Strengthening TB infection prevention and control (IPC) in health care facilities in the Western Cape, South Africa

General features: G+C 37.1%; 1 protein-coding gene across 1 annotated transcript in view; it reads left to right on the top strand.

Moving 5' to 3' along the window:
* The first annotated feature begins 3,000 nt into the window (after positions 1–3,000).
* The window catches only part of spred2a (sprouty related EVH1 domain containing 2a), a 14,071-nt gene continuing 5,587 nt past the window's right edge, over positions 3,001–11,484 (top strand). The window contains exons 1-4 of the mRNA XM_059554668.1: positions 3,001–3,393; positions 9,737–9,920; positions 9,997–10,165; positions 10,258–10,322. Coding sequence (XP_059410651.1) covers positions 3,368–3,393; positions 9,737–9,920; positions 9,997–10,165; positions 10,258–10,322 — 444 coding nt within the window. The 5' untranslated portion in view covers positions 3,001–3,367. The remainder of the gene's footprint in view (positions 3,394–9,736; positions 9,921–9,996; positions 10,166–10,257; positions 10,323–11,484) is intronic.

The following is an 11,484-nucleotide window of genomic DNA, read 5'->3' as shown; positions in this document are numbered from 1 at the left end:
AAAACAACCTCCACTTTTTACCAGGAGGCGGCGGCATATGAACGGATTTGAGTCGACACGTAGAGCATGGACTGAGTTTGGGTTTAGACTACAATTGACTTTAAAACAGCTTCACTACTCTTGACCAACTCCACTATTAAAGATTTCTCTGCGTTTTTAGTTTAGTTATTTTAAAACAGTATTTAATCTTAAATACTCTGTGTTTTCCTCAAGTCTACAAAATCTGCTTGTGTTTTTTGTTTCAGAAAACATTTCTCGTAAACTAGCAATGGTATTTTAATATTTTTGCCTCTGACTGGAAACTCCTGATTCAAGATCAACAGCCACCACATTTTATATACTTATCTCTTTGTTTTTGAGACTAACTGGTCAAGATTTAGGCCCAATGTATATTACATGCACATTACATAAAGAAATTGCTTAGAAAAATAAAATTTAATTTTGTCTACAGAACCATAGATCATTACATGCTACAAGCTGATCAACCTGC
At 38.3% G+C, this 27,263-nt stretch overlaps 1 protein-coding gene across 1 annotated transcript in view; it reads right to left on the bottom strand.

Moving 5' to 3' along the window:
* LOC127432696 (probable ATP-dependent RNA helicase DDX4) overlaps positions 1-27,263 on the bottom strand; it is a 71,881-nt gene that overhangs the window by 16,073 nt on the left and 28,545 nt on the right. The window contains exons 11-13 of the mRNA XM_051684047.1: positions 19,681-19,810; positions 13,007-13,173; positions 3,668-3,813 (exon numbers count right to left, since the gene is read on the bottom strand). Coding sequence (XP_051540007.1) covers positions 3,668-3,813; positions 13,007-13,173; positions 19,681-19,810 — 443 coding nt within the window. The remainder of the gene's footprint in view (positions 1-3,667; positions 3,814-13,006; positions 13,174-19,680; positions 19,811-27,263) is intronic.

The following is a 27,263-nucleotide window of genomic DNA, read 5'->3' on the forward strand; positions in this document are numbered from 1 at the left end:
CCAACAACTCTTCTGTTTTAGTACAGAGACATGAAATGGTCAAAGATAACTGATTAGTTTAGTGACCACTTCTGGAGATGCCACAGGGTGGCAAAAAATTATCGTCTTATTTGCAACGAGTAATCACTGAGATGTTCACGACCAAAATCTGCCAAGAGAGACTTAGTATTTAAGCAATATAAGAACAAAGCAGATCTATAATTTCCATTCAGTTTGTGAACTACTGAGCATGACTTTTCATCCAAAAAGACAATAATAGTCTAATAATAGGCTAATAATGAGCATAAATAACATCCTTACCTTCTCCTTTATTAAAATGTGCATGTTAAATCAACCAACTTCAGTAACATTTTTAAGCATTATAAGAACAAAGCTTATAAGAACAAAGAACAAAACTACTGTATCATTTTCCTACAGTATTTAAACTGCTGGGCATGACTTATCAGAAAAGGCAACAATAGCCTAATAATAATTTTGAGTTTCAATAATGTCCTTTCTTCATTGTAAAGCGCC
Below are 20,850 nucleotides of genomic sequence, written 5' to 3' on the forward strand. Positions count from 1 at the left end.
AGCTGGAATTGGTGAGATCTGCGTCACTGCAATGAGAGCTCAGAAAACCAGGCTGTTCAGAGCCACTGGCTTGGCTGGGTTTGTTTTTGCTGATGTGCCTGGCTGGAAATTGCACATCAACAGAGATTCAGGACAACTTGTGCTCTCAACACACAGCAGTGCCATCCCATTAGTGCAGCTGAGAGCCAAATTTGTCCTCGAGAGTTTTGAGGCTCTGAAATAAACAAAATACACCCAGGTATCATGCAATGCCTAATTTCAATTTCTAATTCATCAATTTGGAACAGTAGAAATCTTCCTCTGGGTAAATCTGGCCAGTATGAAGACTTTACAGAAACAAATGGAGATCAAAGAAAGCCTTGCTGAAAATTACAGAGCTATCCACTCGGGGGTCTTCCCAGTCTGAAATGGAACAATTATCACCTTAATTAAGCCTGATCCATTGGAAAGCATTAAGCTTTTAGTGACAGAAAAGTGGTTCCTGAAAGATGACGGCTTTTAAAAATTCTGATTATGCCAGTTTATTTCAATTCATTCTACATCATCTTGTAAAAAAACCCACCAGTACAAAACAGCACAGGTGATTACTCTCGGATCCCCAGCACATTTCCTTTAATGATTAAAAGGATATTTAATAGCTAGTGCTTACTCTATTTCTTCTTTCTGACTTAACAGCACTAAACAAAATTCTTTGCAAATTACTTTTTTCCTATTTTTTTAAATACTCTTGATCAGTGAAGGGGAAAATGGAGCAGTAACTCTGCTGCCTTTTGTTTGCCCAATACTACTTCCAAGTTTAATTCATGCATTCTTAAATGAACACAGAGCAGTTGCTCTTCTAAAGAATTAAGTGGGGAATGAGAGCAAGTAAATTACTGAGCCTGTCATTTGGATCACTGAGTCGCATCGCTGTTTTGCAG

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In South Africa, the Department of Health advocates IPC as a pillar for a sound healthcare delivery system. TB-IPC policies are in place although it is difficult to monitor compliance. This project evaluated a training programme for IPC at 8 public healthcare facilities in the WCP. A context specific multi-stage methodology was applied. Following a baseline IPC assessment at 2 hospitals and 6 primary health clinics, a 5-day staff training course was delivered. Impact evaluation of the training was completed 12 months later. There were significant improvements at post-intervention follow-up (n=91) for the following components of IPC: level of knowledge in the use of multi dose vials (p= 0.04) and primed administration sets (p<0.05); health and occupational safety (100% knew their HIV status vs 88% pre-intervention, 31% improvement in handling of sharps and a 16.4% improvement in the use of surgical masks). Monitoring of compliance with IPC policies must be on-going. Cost-effective programmes, including staff training at health facilities as well as regular supervision and evaluation are essential to strengthen IPC and prevent TB transmission.